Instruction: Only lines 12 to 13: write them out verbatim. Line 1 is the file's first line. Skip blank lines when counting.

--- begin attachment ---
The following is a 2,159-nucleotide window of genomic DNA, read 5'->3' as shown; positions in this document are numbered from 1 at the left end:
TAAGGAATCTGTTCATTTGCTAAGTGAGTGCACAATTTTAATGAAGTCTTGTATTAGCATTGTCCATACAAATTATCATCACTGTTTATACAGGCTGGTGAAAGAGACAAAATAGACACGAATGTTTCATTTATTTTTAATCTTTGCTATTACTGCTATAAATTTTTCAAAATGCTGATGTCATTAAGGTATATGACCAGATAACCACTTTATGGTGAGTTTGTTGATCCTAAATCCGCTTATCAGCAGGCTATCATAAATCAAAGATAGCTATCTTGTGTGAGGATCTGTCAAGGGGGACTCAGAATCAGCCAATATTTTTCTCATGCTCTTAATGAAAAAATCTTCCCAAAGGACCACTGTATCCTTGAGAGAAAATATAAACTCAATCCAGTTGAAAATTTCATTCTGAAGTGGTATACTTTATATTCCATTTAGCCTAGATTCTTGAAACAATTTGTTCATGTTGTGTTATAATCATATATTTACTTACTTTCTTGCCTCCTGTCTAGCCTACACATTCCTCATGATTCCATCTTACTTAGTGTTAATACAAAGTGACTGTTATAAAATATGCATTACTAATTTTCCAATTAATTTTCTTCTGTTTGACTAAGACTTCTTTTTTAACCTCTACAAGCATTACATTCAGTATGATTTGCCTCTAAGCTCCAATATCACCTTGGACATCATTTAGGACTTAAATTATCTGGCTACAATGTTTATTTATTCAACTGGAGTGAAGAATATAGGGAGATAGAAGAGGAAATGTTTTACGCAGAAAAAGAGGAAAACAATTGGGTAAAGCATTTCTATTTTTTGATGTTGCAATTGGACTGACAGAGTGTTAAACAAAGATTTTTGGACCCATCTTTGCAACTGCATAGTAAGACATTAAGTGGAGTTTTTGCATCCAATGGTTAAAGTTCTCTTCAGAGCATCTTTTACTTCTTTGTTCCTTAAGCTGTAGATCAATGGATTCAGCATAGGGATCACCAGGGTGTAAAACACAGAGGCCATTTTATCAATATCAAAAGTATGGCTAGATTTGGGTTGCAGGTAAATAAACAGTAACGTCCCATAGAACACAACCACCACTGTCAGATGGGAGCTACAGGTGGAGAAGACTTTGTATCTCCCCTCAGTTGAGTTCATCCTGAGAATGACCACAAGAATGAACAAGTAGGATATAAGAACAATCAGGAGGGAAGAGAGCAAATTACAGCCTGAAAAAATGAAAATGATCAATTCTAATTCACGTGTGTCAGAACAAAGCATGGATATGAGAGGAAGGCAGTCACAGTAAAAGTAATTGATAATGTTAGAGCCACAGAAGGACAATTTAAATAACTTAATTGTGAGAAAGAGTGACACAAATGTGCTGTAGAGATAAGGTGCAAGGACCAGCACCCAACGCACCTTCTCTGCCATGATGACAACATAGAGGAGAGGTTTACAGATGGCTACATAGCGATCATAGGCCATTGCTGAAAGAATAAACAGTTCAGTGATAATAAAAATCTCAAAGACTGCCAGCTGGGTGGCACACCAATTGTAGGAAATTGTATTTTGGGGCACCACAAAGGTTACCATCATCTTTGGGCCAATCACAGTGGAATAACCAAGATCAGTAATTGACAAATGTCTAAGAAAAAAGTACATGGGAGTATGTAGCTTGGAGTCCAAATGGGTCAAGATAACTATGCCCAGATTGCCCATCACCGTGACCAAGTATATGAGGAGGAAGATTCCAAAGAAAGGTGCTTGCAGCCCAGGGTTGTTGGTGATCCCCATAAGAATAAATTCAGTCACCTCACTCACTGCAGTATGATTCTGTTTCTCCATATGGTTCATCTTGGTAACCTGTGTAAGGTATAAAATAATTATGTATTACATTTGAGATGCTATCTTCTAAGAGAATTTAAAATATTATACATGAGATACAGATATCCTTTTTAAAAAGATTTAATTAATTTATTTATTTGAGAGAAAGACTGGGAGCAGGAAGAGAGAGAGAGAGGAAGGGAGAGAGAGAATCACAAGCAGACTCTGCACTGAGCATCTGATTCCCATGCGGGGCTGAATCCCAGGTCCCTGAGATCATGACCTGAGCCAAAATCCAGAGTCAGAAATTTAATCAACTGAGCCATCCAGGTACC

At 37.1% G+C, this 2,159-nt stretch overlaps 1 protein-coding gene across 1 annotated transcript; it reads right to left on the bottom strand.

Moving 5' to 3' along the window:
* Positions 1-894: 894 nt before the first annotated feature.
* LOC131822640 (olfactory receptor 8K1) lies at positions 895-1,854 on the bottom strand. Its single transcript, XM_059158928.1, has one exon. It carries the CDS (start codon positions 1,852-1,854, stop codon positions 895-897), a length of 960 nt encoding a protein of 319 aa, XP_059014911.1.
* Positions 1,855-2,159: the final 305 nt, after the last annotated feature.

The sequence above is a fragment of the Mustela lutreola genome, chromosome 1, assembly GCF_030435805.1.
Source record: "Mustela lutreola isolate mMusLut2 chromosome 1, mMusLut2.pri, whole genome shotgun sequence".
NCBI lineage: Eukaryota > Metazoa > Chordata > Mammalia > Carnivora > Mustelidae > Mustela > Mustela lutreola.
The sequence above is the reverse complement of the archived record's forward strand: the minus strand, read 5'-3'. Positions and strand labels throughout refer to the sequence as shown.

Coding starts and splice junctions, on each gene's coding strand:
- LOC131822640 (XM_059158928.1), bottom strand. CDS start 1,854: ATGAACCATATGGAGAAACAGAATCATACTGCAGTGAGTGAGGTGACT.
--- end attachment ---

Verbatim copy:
Coding starts and splice junctions, on each gene's coding strand:
- LOC131822640 (XM_059158928.1), bottom strand. CDS start 1,854: ATGAACCATATGGAGAAACAGAATCATACTGCAGTGAGTGAGGTGACT.